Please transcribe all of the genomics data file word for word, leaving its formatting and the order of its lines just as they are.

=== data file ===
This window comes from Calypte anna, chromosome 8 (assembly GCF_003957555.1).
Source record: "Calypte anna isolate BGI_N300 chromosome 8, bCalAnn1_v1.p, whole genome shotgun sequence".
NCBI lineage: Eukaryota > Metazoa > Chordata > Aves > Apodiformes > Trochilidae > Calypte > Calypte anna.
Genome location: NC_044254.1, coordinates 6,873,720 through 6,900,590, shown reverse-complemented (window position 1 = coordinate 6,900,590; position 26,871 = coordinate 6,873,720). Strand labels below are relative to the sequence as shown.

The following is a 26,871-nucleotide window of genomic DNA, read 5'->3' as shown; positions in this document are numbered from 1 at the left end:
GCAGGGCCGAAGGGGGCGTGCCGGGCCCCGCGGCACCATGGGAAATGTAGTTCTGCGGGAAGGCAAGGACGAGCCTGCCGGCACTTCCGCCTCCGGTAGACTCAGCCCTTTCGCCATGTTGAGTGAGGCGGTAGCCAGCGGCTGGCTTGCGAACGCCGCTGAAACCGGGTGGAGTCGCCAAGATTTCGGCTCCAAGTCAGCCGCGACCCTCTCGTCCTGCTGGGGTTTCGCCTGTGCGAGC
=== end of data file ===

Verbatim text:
This window comes from Calypte anna, chromosome 8 (assembly GCF_003957555.1).
Source record: "Calypte anna isolate BGI_N300 chromosome 8, bCalAnn1_v1.p, whole genome shotgun sequence".
NCBI lineage: Eukaryota > Metazoa > Chordata > Aves > Apodiformes > Trochilidae > Calypte > Calypte anna.
Genome location: NC_044254.1, coordinates 6,873,720 through 6,900,590, shown reverse-complemented (window position 1 = coordinate 6,900,590; position 26,871 = coordinate 6,873,720). Strand labels below are relative to the sequence as shown.

The following is a 26,871-nucleotide window of genomic DNA, read 5'->3' as shown; positions in this document are numbered from 1 at the left end:
GCAGGGCCGAAGGGGGCGTGCCGGGCCCCGCGGCACCATGGGAAATGTAGTTCTGCGGGAAGGCAAGGACGAGCCTGCCGGCACTTCCGCCTCCGGTAGACTCAGCCCTTTCGCCATGTTGAGTGAGGCGGTAGCCAGCGGCTGGCTTGCGAACGCCGCTGAAACCGGGTGGAGTCGCCAAGATTTCGGCTCCAAGTCAGCCGCGACCCTCTCGTCCTGCTGGGGTTTCGCCTGTGCGAGC